That’s why the sight of refugees in border camps makes me cry.
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I’m on Ann Creber’s The Good Life 3MDR 97.2-1 FM (live streaming via website), today just after 3pm. I’ll be talking about current and future projects and how I make my characters behave as they should!! Hope you can tune in 🙂

 

Featured Image -- 736Here are three more reviews this time posted on Amazon UK

“Asylum is an interesting novel, the writing is intelligent and the plot well thought out. Although this book started off a little slow, it built the pace and eventually became a keeper. I loved Yvette, she was such an interesting character to read about . An enjoyable and easy to read book, I would certainly recommend this book to anyone who fancies a good read.” – adamant_wigan

“Another Isobel Blackthorn page-turner.” – philcrit

“This book had me gripped. It was very hard to put it down!” – mash

If you’d like a copy, go to Odyssey Books or any online bookseller.

I’m reposting this fabulous review featured in the July 2015 edition of The Triangle community newspaper.

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“Saturday, 20 June saw a wonderful gathering at the Well Thumbed Bookshop, Cobargo NSW, for the launch of Isobel Blackthorn’s latest book, Asylum. Starting the proceedings, Dr Heather O’Connor talked about our most wonderful and recently departed local, Neilma Ganter, found of Four Winds, Mumbulla Foundation and hundreds of other local organisations, who had learned from her father that money was meant to be spent on community, establishing a path of philanthropy in his family.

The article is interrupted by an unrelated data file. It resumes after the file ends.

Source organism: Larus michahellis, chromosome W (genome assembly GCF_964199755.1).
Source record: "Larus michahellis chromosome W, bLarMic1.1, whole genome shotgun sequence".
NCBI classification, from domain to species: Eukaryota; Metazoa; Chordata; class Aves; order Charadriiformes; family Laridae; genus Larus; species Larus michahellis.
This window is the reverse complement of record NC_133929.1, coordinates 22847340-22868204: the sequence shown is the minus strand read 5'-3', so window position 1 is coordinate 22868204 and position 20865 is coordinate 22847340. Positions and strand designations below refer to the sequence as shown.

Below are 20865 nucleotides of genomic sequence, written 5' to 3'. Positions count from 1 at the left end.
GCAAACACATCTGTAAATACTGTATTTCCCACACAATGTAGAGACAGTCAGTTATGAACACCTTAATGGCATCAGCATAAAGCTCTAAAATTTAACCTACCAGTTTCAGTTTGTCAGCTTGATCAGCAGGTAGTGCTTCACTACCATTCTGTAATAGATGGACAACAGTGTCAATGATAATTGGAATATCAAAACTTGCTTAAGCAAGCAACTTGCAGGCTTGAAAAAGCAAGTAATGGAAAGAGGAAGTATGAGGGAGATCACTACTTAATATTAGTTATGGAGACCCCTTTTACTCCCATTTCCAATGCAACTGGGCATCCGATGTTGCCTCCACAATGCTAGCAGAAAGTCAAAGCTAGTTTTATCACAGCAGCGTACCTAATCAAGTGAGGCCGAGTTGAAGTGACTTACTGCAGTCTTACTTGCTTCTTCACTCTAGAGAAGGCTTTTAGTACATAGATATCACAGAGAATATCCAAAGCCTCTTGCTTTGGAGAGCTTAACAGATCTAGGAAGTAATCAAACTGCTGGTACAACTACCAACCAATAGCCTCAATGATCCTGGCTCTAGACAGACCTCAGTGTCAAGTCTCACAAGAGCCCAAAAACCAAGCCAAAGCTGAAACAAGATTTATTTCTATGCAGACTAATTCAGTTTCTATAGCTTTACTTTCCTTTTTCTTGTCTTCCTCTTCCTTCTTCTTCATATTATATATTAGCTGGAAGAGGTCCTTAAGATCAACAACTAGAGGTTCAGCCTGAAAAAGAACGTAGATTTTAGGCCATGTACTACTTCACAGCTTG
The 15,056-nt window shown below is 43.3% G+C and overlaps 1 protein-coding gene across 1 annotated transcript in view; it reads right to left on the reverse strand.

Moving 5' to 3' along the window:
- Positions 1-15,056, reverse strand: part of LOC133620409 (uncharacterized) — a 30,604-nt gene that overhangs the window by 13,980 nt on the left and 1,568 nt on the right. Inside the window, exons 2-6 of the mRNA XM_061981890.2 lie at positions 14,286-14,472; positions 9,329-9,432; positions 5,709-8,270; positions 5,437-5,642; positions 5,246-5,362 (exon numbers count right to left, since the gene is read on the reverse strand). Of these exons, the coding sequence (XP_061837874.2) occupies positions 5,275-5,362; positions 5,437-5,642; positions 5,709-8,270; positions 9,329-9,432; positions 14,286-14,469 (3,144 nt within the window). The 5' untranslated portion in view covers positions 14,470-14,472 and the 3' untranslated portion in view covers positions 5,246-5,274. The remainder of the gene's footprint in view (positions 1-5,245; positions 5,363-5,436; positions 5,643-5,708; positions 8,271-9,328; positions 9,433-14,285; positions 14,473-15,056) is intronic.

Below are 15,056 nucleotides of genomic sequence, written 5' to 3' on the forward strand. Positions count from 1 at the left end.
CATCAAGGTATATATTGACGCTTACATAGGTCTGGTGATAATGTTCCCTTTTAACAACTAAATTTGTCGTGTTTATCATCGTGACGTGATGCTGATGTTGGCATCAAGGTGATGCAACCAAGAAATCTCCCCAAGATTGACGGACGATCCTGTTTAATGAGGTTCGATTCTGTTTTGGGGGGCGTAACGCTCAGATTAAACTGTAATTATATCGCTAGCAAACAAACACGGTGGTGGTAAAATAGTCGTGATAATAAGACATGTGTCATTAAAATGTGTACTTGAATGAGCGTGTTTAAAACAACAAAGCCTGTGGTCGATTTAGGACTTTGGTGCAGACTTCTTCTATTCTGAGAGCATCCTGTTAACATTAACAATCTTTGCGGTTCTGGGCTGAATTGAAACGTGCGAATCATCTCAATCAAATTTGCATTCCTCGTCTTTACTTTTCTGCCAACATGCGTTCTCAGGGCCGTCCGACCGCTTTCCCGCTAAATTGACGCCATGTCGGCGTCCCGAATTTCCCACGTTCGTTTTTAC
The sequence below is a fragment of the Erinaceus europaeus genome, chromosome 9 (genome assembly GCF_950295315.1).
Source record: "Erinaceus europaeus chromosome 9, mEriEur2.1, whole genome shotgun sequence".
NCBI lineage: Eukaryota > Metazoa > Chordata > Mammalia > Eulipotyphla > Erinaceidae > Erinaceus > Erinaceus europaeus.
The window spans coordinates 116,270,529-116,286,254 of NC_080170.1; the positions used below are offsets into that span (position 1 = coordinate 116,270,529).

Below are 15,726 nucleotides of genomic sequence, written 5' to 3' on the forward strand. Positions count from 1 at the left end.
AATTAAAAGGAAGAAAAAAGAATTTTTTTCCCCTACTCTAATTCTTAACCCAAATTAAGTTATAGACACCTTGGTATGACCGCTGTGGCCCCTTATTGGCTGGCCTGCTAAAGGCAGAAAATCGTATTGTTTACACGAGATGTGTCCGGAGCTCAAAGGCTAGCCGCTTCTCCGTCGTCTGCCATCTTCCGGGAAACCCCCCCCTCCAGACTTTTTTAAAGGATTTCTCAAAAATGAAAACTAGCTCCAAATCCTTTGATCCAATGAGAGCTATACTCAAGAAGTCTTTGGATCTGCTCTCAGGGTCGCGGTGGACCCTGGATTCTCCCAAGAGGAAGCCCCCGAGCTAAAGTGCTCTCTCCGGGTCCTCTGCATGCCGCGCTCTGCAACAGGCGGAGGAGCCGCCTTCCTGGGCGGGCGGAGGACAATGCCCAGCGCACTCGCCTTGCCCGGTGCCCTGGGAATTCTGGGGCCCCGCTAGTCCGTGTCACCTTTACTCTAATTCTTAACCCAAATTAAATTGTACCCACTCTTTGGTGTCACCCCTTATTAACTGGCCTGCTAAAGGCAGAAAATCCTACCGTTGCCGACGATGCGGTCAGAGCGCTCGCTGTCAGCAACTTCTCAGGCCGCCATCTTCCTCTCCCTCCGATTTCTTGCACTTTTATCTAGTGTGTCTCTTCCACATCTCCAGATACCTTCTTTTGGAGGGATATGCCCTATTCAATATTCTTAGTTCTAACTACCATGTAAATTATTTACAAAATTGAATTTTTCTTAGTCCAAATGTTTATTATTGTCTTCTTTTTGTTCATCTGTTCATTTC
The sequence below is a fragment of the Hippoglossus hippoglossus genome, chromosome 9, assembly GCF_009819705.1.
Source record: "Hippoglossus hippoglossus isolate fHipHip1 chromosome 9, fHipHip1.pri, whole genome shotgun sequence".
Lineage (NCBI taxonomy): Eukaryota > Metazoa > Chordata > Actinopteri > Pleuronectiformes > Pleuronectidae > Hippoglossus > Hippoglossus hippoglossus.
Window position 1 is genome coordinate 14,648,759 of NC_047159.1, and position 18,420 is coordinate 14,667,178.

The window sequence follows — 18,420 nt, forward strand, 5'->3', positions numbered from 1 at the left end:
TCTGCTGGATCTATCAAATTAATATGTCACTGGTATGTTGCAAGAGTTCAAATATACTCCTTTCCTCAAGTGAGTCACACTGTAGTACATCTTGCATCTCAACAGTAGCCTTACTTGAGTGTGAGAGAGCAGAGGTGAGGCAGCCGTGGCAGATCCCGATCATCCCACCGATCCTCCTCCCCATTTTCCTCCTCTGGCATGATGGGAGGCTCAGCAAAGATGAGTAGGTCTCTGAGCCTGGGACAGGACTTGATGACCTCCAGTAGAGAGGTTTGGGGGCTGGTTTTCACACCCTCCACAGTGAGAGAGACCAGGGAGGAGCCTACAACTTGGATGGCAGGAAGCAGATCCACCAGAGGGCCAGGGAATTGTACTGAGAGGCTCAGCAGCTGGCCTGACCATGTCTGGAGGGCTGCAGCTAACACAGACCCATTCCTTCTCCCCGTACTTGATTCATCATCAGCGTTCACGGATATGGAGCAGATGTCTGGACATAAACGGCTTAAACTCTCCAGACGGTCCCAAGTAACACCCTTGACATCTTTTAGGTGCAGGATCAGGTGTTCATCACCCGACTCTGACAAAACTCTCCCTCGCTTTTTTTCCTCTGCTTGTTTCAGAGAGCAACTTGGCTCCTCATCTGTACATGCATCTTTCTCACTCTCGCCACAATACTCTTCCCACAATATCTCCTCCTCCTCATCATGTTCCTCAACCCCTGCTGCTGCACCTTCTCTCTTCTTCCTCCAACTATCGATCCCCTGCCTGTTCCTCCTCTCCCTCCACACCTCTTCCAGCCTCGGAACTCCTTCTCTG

Dr Rosemary Beaumont then talked about the duality of meaning for the word asylum: a sanctuary, and a prison for the unwanted, along with the fact that 90% of Australians have come from migrant families, from poverty, or have come here to escape unbearable political situations. The movement of people has increased substantially, making the issue of refugees a worldwide issue.

Dr Beaumont discussed the fact that we live in a country that has taken a most inflexible approach to refugees, allowing shameful displays of cruelty, barbarity and inhumanity toward these people, before introducing Isobel, “a spirited individual, doing everything at 100%”.

She said that reading Asylum, she was struck by the author’s word-smithing, and her keen observation and crystalline intelligence, which come through the story.

The launch, hosted by the Well Thumbed team, was a wonderful gathering, with standing room only for those who didn’t arrive early. Asylum has been reviewed to be “the sort of book you want to savour”. It has enjoyed five star reviews and great feedback regarding its engagement. The intention of the book is to get people who don’t usually think about the plight of refugees to think and question the status of these people around the world and in particular in Australia, with her narrow perspectives and inhumane treatment of people in genuine need.” by Elizabeth Andalis